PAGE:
You wouldn’t expect the child of a Shih Tzu and a Bichon Frise to be big, and on that score, the Shichon lives up to expectations. Weighing in at a tiny fifteen pounds (at most) and growing to a maximum height of a foot tall, they fulfill the brief of a lapdog perfectly… as anyone who’s had the pleasure of having one curl up in their lap will know.
11. They’re hypoallergenic
While their long, wavy hair might make them seem a no-no for allergy sufferers, Shichon’s actually make a great pet for people who start sneezing at the first sight of a dog. As well as rarely shedding, their coats are hypoallergenic, meaning they won’t trigger any allergies if you’re around them. According to pets.webmd.com, other dogs that cause the least bother to allergy sufferers include the Afghan Hound, the American Hairless Terrier, the Bedlington Terrier, the Bichon Fries, the Chinese Crested, the Coton De Tulear, Schnauzers, the Irish Water Spaniel, the Kerry Blue Terrier, the Lagotto Romagnolo, the Maltese, the Poodle, the Portuguese Water Dog, the Soft-Coated Wheaten Terrier, the Spanish Water Dog, and the Xoloitzcuintli.
12. They live a long time
A puppy isn’t just for Christmas. When you buy a dog, you’re committing to the long haul. In the case of the Shichon, the long haul is exactly that. Although they have a tendency towards certain inherited conditions, the breed is remarkably healthy… and long-lived. As petguide.com notes, you can expect your little Shichon to live for anything between 15 to 18 years.
13. Their color can change as they age
If you buy a Shichon pup thinking it’s going to look much the same in 10 years as it does to today (save for a few inches of growth in both directions), prepare to be surprised. Unlike most breeds who retain a pretty steady coloration throughout their life (buy a Golden Cocker Spaniel, and you can be confident that, bar the odd grey hair, it’s going to be as golden tomorrow as it is today), a Shichon’s coat can take on different hues as it ages. What’s apricot today could be red tomorrow… pretty neat, we think you’ll agree.
14. They grow excess hair around their eyes
If you’ve ever seen the amount of hair a Poodle can produce from its ears and eyes, the hirsuteness of the Shichon shouldn’t come as too much of a surprise. If you haven’t, then prepare for a shock… and an altogether different approach to grooming than you may be used to. As animalso.com points out, Shichon’s have a tendency toward excess hair around their eyes and ears. Left untamed, it can cause all manner of issues. Stop the problems before they start by paying particular attention to the area during your grooming routine.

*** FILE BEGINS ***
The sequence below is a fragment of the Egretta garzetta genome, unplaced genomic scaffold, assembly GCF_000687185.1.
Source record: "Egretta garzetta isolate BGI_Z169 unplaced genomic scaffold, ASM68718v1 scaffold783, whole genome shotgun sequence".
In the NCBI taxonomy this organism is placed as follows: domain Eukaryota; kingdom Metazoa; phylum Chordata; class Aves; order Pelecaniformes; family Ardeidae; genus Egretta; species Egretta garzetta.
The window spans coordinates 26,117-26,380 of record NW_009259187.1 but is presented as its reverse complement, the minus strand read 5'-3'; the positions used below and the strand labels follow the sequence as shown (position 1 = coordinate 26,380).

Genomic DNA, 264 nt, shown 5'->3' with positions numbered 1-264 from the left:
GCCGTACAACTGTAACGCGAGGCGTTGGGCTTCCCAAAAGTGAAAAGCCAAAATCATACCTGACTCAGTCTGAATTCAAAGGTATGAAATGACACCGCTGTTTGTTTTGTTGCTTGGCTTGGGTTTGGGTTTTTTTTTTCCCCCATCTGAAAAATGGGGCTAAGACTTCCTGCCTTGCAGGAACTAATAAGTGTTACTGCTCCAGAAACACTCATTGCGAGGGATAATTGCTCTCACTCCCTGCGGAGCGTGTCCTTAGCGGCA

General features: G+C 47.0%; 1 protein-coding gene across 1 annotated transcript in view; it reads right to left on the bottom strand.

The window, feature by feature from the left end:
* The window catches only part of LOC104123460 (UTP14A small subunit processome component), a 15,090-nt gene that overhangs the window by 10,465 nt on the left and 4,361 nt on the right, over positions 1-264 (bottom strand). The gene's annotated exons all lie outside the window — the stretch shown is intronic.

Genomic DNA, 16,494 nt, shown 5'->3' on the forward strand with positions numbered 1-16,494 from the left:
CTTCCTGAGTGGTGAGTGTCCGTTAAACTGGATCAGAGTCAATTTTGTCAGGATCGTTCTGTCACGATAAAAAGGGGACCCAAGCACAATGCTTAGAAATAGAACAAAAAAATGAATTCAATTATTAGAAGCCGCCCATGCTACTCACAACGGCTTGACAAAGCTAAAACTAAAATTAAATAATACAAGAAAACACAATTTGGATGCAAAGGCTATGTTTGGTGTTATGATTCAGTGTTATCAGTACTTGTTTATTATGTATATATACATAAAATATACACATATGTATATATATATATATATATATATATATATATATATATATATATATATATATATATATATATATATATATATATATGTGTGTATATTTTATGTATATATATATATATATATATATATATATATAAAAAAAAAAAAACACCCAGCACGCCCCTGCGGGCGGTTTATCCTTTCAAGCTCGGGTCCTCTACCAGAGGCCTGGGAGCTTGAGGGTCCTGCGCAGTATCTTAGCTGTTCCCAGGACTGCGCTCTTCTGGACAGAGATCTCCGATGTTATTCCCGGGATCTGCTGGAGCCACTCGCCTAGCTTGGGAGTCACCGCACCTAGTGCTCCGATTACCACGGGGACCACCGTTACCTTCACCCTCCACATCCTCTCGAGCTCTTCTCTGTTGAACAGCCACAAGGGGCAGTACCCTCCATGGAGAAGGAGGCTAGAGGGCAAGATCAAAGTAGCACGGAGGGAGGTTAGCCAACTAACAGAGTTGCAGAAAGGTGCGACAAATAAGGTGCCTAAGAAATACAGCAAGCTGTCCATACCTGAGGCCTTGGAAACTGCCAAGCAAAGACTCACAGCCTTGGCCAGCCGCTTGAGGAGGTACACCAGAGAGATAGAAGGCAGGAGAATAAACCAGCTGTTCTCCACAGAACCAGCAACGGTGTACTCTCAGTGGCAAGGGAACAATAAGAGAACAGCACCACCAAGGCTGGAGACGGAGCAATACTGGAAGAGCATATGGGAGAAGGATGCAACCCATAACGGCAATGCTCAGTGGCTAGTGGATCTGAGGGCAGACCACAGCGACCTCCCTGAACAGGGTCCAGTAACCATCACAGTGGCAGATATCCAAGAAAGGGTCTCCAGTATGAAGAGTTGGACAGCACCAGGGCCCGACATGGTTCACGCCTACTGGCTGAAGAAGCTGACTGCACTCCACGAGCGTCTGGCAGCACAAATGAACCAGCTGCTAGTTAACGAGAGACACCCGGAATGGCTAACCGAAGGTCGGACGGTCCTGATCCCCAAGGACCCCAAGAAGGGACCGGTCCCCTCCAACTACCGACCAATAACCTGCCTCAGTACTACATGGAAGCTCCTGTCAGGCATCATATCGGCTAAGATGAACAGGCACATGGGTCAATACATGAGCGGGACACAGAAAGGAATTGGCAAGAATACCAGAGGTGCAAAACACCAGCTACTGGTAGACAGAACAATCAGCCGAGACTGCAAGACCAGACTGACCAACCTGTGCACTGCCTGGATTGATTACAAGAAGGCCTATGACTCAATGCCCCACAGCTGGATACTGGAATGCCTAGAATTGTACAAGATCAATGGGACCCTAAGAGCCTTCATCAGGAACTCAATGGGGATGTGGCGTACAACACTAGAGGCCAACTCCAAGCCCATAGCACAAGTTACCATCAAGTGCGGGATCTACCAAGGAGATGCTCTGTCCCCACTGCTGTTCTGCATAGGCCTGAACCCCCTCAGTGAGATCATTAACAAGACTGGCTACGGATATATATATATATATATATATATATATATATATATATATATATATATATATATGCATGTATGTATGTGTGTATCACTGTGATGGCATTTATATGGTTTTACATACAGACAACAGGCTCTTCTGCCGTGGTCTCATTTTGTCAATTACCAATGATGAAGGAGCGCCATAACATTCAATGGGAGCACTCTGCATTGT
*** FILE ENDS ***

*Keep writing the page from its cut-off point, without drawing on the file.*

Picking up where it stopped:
15. They make great therapy dogs
Thanks to their sunny disposition and affectionate characters, Shichon’s make great therapy dogs. They adapt well to a host of different situations and will quickly ingratiate themselves with people (if ever a dog lived up to the term ‘people pleaser’, the Shichon is it). They also provide exactly the kind of support, affection, and loyalty every good therapy dog should do.
16. They’re great guard dogs
Now, bear with us on this next point. The idea of a guard dog that stands just a foot tool and weighs little more than a feather (alright, TWO feathers) might be hard to get your head around. But don’t discount the theory offhand. Shichon’s bark. A lot. While this can be a tad annoying (ok, a lot annoying), it also serves a purpose. After all, how else can you expect your dog to alert you to any possible intruders unless they announce their presence in the most vocal of terms? Sure, a burglar is unlikely to be intimated enough by a Shichon to make a run for it, but you can bet that your pet will let you know about them, either way.
17. They’re expensive
If ever you needed proof that pedigree isn’t everything, just look at the price an average Shichon commands. While most crossbreeds can be had for little more than a song, the Shichon is special… so special in fact, that you can expect to pay anything between $800 and $1200 for the privilege of owning one.
18. They’re prone to obesity
Like many small dogs, Shichon’s are prone to obesity. A lot of owners don’t realize that small tums = small energy requirements, with the result that the average Shichon’s food bowl tends to be filled a little more than necessary. Most Shichon’s don’t need more than 1 cup of premium kibble per day. As their tiny tummies can only handle so much food at once, aim to spread the load over several small meals a day, rather than overloading their digestive systems with just one or two large meals. If you’re ever concerned about just how much your pet should be eating (or what kinds of things they should (and shouldn’t) be chowing down on), speak to your vet.
19. They have big litters
Planning on breeding your Shichon? Then be prepared to feed quite a few more hungry mouths at lunchtime than you are at the moment. Like most small breeds, Shichon’s tend to have sizeable litters. Once the gestation period is over, you can expect to welcome between 3 to 6 new little Shichon’s into the fold.
20. Charlie and Bella are the most common names
Wondering what to call your new Shichon pup? Then wonder no more. According to dogbreedslist.info, owners of Shichon’s have certain preferences when it comes to names. In descending order, the most popular boy’s names are: Charlie, Oscar, Rocky, Teddy, Oliver, Milo, Zeus, Buster, and Louie. Over on the girl’s side, the most popular names include Bella, Zoey, Lucy, Nala, Molly, Coco, Bailey, Emma, Piper, and Abbie.